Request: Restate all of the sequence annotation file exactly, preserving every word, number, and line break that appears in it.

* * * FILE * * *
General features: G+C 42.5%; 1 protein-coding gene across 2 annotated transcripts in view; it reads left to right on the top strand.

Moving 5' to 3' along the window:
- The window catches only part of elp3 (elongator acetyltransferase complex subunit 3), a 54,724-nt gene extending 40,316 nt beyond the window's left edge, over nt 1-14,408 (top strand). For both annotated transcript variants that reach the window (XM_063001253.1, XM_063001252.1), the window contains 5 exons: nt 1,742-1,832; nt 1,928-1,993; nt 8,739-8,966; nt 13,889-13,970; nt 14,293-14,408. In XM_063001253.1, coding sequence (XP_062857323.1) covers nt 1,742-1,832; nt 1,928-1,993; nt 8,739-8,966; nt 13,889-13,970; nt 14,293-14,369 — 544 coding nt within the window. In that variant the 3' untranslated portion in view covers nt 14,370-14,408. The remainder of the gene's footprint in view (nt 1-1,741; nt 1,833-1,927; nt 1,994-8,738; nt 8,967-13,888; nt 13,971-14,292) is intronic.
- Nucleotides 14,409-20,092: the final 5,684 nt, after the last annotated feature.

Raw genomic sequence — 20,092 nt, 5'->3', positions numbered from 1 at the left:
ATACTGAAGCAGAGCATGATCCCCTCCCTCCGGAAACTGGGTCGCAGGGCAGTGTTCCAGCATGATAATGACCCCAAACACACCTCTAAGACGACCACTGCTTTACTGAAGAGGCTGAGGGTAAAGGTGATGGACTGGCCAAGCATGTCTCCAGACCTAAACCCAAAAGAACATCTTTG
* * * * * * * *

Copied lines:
General features: G+C 42.5%; 1 protein-coding gene across 2 annotated transcripts in view; it reads left to right on the top strand.

Moving 5' to 3' along the window:
- The window catches only part of elp3 (elongator acetyltransferase complex subunit 3), a 54,724-nt gene extending 40,316 nt beyond the window's left edge, over nt 1-14,408 (top strand). For both annotated transcript variants that reach the window (XM_063001253.1, XM_063001252.1), the window contains 5 exons: nt 1,742-1,832; nt 1,928-1,993; nt 8,739-8,966; nt 13,889-13,970; nt 14,293-14,408. In XM_063001253.1, coding sequence (XP_062857323.1) covers nt 1,742-1,832; nt 1,928-1,993; nt 8,739-8,966; nt 13,889-13,970; nt 14,293-14,369 — 544 coding nt within the window. In that variant the 3' untranslated portion in view covers nt 14,370-14,408. The remainder of the gene's footprint in view (nt 1-1,741; nt 1,833-1,927; nt 1,994-8,738; nt 8,967-13,888; nt 13,971-14,292) is intronic.
- Nucleotides 14,409-20,092: the final 5,684 nt, after the last annotated feature.

Raw genomic sequence — 20,092 nt, 5'->3', positions numbered from 1 at the left:
ATACTGAAGCAGAGCATGATCCCCTCCCTCCGGAAACTGGGTCGCAGGGCAGTGTTCCAGCATGATAATGACCCCAAACACACCTCTAAGACGACCACTGCTTTACTGAAGAGGCTGAGGGTAAAGGTGATGGACTGGCCAAGCATGTCTCCAGACCTAAACCCAAAAGAACATCTTTG